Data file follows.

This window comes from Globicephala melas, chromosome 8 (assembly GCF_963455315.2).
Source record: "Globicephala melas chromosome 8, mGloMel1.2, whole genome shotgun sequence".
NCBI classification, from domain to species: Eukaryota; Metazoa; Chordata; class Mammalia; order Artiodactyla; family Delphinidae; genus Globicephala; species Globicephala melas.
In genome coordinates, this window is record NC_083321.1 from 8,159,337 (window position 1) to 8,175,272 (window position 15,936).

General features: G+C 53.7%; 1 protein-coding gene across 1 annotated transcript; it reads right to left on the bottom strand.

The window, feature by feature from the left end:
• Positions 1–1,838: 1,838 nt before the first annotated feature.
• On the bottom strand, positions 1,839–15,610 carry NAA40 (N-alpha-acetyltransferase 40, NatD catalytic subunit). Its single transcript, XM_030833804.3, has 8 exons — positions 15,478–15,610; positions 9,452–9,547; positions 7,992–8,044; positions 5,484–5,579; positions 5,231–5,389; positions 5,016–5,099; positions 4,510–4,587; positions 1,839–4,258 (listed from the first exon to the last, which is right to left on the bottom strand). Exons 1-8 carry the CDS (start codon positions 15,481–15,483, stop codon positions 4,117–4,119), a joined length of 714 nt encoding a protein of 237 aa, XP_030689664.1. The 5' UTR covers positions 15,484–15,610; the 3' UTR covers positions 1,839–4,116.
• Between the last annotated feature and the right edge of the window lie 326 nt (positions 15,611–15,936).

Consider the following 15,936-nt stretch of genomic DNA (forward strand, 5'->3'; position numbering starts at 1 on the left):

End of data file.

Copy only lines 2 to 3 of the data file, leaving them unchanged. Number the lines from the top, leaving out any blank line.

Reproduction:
Source record: "Globicephala melas chromosome 8, mGloMel1.2, whole genome shotgun sequence".
NCBI classification, from domain to species: Eukaryota; Metazoa; Chordata; class Mammalia; order Artiodactyla; family Delphinidae; genus Globicephala; species Globicephala melas.